Dimensional Space


This post picks up from my former post on Diagonals, the strongest and most fundamental compositional element which describes how lines were decisive in photographs. My path to become a better photographer has always followed the path of strong Compositions. It is important to understand how lines create a perception of space for the beholder.

Space is a place

We are always in some kind of space, some kind of place, yet we often don’t think about it. We might be reminded when we see a majestic landscape, or a photograph that takes you mind beyond the two dimensional representation. Think for a moment about characteristics of a specific space, or place. Every place is different. It might be inviting, welcoming, cheery, bright, and colorful. It might be bleak, overwhelming, dark, foreboding, mysterious. It might be expansive and open, or it might be cramped and crowded. With each of these informs the photographs works in a different way.  

Add the fact that we are 3-dimensional beings. Objects around us exist in 3 planes, but on photographs we work in only 2 of them. The lack of the one dimension means our compositions appear less than lifelike. Adding back the illusion of the missing dimension will add back a sense of reality, a sense of the physical.

So to please the eye we can apply a number of techniques, creating the illusion of space.

Illusion of space

As a photography is a two dimensional representation of a reality, is any perception of a third dimension an illusion our brains plays on us. there are many ways to create an illusion of space (implied space) in photography.

  • Difference in size comparison and the position of objects has impact. Larger objects appear closer and smaller objects appear further away. By placing different sized objects near each other we add a clue that the difference in size comes from a difference in depth. This is fairly interesting as we can portrait a series of similarly shaped objects giving our viewer a perspective of how deep our composition is.


  • Occlusion, Overlapping objects, is the strongest communicator of depth. It will override any other cue of depth. When one object obscures part of another object its clear there must be a depth of space between them. In order for our brains to understand this is it important that we recognize the shapes as objects.


  • Color, cooler colors (blue, violet, and blue-green) tend to recede, while warm pigments (red, yellow and orange) to bring features forward towards the viewer.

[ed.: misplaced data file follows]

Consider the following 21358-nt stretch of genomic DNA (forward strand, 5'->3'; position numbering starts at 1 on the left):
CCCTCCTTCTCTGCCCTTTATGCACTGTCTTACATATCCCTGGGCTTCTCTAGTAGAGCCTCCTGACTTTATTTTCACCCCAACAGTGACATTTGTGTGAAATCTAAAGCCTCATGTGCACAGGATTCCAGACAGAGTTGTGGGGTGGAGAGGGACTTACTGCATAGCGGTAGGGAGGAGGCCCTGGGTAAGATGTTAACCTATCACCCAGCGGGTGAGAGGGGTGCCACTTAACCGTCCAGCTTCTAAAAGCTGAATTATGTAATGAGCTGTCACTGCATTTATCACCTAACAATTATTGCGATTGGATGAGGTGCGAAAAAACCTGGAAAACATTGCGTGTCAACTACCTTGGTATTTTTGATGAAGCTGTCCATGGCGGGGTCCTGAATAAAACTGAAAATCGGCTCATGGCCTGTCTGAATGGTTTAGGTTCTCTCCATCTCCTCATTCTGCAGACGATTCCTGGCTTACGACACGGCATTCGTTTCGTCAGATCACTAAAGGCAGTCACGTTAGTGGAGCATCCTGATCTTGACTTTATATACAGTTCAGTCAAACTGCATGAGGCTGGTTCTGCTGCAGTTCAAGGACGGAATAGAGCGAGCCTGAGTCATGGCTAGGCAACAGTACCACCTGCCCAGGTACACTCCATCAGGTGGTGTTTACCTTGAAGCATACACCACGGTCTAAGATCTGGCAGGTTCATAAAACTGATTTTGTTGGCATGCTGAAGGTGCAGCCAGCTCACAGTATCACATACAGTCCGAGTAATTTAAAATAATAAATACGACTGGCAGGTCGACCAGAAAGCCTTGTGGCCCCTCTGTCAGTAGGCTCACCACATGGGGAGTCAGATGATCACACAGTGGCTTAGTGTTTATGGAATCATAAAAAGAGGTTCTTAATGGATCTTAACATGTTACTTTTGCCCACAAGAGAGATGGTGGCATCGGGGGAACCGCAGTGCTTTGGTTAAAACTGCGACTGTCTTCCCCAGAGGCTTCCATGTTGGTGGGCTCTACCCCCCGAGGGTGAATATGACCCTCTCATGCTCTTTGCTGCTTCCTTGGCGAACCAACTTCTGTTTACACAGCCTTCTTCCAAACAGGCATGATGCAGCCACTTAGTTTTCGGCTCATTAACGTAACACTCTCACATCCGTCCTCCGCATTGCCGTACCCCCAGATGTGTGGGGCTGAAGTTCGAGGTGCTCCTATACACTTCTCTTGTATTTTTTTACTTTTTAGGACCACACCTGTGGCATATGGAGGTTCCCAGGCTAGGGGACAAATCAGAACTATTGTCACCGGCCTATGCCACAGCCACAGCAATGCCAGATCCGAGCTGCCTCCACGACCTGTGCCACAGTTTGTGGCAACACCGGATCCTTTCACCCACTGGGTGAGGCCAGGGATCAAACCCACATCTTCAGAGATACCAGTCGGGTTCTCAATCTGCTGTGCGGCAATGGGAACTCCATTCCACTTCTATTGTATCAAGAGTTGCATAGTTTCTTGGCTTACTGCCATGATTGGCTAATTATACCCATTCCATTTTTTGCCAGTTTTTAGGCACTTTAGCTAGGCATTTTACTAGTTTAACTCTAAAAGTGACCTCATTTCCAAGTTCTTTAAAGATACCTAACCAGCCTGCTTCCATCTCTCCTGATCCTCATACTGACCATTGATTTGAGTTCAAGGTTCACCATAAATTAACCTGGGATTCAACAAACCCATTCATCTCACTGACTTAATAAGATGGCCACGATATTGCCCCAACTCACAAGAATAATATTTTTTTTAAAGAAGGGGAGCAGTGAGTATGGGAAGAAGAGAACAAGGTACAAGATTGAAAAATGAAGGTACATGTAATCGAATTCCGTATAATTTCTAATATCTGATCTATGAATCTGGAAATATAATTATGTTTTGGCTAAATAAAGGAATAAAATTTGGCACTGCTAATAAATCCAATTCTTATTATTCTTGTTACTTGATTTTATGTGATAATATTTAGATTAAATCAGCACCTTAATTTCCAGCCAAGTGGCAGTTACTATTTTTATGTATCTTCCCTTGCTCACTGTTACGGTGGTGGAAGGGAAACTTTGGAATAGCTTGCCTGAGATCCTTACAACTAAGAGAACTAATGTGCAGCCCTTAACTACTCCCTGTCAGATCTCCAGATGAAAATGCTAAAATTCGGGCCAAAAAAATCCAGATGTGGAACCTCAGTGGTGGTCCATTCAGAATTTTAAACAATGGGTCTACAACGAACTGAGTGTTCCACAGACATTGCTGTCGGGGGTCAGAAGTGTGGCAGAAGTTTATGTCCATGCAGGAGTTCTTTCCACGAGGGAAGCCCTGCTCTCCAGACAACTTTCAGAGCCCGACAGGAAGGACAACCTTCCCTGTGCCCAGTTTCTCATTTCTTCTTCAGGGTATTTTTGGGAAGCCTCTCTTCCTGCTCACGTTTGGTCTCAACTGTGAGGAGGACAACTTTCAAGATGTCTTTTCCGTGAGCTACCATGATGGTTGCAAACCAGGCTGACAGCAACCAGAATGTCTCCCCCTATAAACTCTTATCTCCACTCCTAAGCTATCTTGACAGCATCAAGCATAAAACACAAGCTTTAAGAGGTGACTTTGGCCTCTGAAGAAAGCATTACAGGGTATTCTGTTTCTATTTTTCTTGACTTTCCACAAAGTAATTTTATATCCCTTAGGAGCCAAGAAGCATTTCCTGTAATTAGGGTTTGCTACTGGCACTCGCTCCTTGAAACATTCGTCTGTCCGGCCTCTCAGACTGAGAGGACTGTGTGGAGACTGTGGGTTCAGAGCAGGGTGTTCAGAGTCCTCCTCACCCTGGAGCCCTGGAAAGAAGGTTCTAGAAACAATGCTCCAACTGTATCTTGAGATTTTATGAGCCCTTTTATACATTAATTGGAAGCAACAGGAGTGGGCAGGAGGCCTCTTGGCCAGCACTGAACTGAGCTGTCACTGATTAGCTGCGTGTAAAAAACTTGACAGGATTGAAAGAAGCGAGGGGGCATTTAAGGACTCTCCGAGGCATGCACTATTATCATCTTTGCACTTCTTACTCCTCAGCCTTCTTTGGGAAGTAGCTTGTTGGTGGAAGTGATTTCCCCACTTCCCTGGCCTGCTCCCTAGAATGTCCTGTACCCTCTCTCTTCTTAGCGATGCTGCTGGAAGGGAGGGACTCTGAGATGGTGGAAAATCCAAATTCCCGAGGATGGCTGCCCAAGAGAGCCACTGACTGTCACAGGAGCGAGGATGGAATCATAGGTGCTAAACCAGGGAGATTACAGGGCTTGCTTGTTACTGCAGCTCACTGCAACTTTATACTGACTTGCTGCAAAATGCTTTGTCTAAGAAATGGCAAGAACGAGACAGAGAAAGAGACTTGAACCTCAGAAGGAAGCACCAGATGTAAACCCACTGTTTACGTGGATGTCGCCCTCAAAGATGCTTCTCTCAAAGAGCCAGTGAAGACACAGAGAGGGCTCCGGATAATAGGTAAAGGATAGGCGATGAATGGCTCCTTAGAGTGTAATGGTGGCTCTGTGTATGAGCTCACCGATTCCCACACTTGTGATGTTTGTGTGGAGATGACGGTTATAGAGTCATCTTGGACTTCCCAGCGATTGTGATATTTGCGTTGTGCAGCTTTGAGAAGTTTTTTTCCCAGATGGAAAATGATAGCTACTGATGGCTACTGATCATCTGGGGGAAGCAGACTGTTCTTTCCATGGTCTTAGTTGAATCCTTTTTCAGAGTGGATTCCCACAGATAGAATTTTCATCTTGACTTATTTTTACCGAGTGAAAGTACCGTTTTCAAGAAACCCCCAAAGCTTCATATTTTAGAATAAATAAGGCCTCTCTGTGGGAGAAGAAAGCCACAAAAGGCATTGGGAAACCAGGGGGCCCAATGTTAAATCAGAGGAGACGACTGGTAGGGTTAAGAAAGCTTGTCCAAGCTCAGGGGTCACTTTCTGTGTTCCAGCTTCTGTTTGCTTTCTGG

• Texture and Shadows. By definition texture a sense of depth as they aim to let you feel the surface of a visual element. Cast shadows, a shadow cast by one element on another gives cues about their relative distance. Drop shadows are perhaps the most common way one adds depth. Reflections work similarly in that a reflection appears on a different surface. When the shadow is smaller, darker, crisper, and nearer the object casting it, the nearer the object is to the surface holding the shadow. You can increase the depth by making the shadow larger and lighter and placing it further away from the object. Blurring the edges of shadows also increases the illusion of depth.

Perspective Systems, there are also perspective systems that can be used: linear, isometric, and atmospheric.

Linear Perspective creates an illusion of space according to how we see, with a limited and fixed point of view. Lines appear to come to a point on the horizon and then vanish into space. There can be any number of vanishing points but, but in photography its most common with either one or two.

In One-point linear perspective there is one vanishing point, all lines converge at the same point on the horizon. In photo below is the poles converge at the same vanishing point in the horizon. Notice how the distance of the poles adds to the impression of depth. Linear perspective assumes a fixed and limited point of view of the observer.  Any shift in position of the observer would result in an entirely new arrangement of elements, which would require a new composition altogether.


Gary Plummers “Pier”


It two-point linear perspectives there are two vanishing points on the horizon line. Lines converge at one or the other of the vanishing points. This illustrated below in my crude drawing, where a house is perused in perspective of two vanishing points at the horizon line.


In Isometric Perspective systems
are there no vanishing points and no horizontal lines. All lines remain parallel, or equidistant.  In my panorama photo below is it possible to shift viewpoints throughout the entire composition.


Atmospheric perspective (aka. aerial perspective), reflects how we see objects in the distance compared to objects that are close. Obviously this is yet another trick our brain plays on us, where the effect of the atmosphere on the appearance of objects in the distance is comprehended as a spatial phenome. Imagine yourself in front of field. In the middle of the field is standing a lonely tree. It is somewhat clearly defined: edges are sharp and colors are more intense. Further away in the distance are a number of trees, they are smaller, and less distinct: edges are blurred; colors are muted, and seem to blend in with each other.

Gary Plummer “Foggy Morning

Imagine receding lines of mountains. With color changing from a deeper, more intense blue through several tonality of color, each layer lighter and more muted. 

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